Given the results achieved already, some (like the Microsoft researcher Rustan Leino who asked me this question at the SPARK User Day) could wonder why we don’t plan to release a product sooner. This was answered by a current SPARK customer, Robert Dorn from Secunet, who said that they want “first, that the future SPARK language and toolset allows them to express and prove as much as the existing one, and only then, that it extends the language and provides improved and new tools”. The work done in Hi-Lite is mostly concerned with automatic proof of functional properties. We are now working also on the expression and verification of data and information flow properties that are so important for many SPARK users.

We will continue to provide GPL releases of prototypes of these future tools to the community in 2013.

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DO-178C/ED-12C vs DO-178B/ED-12B: Changes and Improvements

This document identifies all the changes in the new release DO-178C/ED-12C, explains their rationale, and highlights the impact of these changes on the various software processes. The PDF can be downloaded here.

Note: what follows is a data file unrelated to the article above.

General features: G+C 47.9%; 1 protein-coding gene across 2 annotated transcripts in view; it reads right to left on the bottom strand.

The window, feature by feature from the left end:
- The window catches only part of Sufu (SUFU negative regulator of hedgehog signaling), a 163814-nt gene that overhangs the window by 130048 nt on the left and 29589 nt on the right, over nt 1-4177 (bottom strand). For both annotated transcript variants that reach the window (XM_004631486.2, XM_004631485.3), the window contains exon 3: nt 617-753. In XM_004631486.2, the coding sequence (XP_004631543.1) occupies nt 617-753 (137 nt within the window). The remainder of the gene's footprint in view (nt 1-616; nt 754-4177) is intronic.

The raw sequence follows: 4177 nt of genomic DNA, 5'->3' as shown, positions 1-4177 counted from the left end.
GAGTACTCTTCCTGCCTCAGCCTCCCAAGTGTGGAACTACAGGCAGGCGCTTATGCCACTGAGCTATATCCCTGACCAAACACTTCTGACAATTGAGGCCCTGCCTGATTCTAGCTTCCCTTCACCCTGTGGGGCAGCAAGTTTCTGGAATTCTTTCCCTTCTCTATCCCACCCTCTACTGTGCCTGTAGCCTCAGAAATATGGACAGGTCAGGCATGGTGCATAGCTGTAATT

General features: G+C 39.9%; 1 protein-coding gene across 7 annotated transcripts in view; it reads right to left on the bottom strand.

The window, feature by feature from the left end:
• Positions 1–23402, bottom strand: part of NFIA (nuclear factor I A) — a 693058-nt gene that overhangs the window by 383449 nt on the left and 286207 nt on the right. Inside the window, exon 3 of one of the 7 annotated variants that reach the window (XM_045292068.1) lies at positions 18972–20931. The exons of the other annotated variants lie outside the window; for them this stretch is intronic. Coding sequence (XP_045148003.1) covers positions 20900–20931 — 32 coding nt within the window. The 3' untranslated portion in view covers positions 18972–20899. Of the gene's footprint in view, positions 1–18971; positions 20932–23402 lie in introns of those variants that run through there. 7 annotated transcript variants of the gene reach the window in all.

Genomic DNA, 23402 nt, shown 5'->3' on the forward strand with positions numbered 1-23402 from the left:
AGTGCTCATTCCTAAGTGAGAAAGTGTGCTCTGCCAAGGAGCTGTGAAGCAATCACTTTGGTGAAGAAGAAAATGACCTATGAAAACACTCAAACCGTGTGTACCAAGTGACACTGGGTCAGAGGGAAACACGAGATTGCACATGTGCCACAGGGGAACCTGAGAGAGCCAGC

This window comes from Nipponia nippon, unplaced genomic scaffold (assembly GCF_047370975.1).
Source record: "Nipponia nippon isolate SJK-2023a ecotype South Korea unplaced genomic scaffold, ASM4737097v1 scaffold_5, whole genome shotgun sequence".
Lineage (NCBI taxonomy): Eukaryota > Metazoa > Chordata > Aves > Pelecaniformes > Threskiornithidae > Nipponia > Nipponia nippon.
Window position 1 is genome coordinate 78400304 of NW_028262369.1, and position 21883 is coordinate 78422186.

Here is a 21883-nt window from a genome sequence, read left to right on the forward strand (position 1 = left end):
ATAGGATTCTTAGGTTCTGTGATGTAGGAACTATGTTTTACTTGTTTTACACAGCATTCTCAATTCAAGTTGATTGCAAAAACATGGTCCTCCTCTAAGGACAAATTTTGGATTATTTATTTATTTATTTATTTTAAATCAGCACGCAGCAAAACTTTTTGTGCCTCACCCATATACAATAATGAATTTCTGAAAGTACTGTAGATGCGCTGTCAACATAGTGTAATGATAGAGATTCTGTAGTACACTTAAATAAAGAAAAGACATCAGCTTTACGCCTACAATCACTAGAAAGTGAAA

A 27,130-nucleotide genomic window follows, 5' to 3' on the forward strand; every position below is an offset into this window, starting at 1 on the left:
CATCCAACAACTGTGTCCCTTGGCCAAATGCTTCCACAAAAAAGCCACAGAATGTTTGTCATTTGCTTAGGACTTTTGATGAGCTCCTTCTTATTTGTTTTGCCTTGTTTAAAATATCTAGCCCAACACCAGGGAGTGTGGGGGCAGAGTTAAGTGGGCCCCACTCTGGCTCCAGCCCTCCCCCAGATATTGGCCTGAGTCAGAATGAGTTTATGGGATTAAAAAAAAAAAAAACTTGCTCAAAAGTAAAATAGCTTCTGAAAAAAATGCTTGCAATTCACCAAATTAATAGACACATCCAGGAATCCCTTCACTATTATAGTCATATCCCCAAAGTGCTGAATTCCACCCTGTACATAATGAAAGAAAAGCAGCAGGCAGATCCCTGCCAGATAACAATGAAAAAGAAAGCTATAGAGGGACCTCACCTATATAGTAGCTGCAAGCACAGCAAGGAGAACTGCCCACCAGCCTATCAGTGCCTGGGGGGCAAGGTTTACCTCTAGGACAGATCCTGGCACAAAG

© Frédéric Pothon, 2012
Creative Commons License
This work is licensed under a Creative Commons Attribution-NonCommercial-ShareAlike 3.0 Unported License.

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Use of formal methods in critical systems conference

This conference will take place in Toulouse on November the 12th. It is in French as is the announcement providing more details below:

Les animateurs du DAS Systèmes Embarqués, avec le soutien du thème IFSE du RTRA AE/SE, ont le plaisir de vous annoncer la programmation d’un cycle de conférences techniques sur les méthodes formelles de développement. Non, ne partez pas tout de suite : les méthodes formelles sont faites pour vous !

Ces méthodes ne sont pas assez connues mais ont un potentiel énorme pour faire progresser la productivité ET la qualité intrinsèque des développements de logiciels embarqués et de leurs outils de développement et de vérification. Et elles ne sont pas si difficiles à mettre en œuvre : certains l’ont déjà fait, avec succès, pourquoi pas vous ?

Nous vous proposons donc un cycle de conférence/forum pour vous présenter bien sûr les fondements théoriques de ces méthodes, mais surtout faire un état de l’art et de la pratique, démystifier, échanger, et pourquoi pas monter ensemble des projets pour “passer à l’acte” ? Les intervenants seront à la fois des scientifiques et universitaires les plus compétents dans ces domaines et des utilisateurs “de terrain” qui ont déjà pratiqué ces méthodes et vous livreront leurs retours d’expérience.

La première conférence de ce cycle aura lieu le mardi 13 Novembre 2012 à l’IAS, 23 Avenue Edouard Belin, Toulouse, sur le thème de “l’Utilisation des méthodes formelles dans les systèmes critiques”.